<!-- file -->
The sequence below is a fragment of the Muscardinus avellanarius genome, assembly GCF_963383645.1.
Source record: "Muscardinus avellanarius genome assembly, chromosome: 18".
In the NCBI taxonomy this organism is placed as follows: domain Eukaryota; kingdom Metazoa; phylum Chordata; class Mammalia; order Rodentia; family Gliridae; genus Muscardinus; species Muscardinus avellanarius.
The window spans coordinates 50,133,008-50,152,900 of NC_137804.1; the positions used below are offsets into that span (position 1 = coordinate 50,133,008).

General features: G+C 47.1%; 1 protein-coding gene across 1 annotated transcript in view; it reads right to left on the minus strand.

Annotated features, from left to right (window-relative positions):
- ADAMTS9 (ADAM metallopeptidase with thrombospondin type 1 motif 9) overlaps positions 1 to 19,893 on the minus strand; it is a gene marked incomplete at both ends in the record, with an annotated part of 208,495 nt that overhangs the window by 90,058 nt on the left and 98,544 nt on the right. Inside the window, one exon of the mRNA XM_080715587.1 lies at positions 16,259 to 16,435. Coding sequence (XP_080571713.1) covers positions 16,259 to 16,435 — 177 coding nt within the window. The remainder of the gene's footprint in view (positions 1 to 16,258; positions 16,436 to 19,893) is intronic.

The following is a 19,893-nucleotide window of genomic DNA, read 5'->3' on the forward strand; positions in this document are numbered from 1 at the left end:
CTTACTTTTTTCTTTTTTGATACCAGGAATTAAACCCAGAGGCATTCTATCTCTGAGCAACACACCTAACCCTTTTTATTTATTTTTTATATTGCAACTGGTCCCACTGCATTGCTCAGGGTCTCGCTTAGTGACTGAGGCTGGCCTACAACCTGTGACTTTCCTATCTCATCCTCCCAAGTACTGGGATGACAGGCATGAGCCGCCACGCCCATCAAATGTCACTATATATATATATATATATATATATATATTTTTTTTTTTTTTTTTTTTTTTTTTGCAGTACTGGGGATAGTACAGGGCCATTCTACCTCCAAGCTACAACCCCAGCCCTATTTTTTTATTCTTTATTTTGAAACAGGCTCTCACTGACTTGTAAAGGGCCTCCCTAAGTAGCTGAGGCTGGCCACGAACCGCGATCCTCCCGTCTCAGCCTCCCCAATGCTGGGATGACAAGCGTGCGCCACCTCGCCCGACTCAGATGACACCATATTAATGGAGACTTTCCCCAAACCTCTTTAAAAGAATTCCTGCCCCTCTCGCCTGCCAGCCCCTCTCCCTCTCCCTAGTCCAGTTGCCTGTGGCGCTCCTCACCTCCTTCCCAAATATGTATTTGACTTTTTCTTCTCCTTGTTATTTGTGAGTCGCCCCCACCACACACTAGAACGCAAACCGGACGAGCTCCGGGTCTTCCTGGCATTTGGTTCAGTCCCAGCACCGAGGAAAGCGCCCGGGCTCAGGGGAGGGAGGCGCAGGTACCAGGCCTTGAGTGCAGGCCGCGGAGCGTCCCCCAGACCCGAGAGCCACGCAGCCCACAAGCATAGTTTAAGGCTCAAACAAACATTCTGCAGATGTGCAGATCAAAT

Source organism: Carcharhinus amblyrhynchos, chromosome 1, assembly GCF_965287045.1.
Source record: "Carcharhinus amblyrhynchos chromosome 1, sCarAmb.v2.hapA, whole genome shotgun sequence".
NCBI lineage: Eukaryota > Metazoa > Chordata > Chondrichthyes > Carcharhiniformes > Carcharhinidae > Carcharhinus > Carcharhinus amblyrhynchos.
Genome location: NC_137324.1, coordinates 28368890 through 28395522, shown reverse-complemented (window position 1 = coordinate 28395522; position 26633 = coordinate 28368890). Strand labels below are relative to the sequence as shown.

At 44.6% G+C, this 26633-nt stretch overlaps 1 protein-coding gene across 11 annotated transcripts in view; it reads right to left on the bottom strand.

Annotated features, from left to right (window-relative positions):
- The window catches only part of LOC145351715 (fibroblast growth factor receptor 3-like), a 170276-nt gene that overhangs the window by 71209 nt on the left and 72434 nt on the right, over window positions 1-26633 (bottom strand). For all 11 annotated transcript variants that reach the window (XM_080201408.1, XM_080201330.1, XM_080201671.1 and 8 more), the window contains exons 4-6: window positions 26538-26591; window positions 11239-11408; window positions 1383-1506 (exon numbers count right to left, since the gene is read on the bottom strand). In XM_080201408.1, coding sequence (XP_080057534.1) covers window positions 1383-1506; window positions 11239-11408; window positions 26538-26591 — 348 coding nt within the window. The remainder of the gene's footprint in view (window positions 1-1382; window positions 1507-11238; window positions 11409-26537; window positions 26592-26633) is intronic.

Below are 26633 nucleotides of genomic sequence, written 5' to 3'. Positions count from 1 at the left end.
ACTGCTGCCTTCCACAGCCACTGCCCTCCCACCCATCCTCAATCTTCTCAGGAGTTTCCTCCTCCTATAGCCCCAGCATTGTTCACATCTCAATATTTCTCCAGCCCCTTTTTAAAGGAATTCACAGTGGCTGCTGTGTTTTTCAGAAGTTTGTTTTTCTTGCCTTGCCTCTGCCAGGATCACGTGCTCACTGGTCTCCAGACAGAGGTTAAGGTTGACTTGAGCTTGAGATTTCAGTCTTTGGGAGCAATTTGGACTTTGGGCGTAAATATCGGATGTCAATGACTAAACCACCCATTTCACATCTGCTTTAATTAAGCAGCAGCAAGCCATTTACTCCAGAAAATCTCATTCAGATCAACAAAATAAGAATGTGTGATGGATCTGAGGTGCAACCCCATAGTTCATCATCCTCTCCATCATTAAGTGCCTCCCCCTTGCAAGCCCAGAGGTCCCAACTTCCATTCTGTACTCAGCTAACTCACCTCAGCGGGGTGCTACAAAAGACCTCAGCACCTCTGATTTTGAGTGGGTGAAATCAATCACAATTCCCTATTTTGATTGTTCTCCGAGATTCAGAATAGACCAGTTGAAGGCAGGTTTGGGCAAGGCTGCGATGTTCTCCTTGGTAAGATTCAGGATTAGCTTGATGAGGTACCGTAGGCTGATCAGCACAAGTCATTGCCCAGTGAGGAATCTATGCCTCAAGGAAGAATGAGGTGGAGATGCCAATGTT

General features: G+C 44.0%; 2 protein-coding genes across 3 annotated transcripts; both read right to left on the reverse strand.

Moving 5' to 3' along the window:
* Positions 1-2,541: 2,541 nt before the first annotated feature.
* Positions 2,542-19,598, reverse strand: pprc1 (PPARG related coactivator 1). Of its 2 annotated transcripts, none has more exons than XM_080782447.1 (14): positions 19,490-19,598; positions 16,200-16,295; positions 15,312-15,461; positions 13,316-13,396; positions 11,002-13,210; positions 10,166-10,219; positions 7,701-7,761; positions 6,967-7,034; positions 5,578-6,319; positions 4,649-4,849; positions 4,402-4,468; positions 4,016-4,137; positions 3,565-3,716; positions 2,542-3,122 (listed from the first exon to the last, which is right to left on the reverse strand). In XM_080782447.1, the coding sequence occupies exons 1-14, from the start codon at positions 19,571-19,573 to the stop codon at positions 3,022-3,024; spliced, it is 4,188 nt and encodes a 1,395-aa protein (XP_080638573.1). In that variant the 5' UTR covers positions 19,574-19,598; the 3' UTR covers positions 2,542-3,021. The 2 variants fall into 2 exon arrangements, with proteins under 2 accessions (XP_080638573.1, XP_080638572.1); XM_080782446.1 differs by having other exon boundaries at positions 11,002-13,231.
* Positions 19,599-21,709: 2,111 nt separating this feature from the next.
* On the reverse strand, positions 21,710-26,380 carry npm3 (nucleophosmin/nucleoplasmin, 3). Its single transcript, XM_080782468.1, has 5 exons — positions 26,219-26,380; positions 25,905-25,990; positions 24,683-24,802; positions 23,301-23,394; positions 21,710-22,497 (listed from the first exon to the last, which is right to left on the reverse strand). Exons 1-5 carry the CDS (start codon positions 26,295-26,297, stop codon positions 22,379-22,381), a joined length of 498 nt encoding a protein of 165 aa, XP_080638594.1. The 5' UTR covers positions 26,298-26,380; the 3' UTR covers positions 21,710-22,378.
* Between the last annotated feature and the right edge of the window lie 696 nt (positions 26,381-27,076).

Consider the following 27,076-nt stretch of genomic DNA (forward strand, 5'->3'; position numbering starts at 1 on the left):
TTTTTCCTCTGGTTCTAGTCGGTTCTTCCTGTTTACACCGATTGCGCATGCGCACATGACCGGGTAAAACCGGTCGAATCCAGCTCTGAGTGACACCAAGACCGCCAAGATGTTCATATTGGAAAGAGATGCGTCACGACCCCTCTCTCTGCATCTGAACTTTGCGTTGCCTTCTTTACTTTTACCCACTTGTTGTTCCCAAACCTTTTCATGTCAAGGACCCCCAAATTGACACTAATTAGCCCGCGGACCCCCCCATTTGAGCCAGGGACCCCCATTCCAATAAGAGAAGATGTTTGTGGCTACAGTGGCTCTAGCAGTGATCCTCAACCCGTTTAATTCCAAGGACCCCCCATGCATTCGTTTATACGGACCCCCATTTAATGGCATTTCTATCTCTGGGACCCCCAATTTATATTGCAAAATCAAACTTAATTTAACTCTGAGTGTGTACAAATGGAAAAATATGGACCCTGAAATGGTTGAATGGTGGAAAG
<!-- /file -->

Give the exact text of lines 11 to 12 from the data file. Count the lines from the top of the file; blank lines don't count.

Source record: "Carcharhinus amblyrhynchos chromosome 1, sCarAmb.v2.hapA, whole genome shotgun sequence".
NCBI lineage: Eukaryota > Metazoa > Chordata > Chondrichthyes > Carcharhiniformes > Carcharhinidae > Carcharhinus > Carcharhinus amblyrhynchos.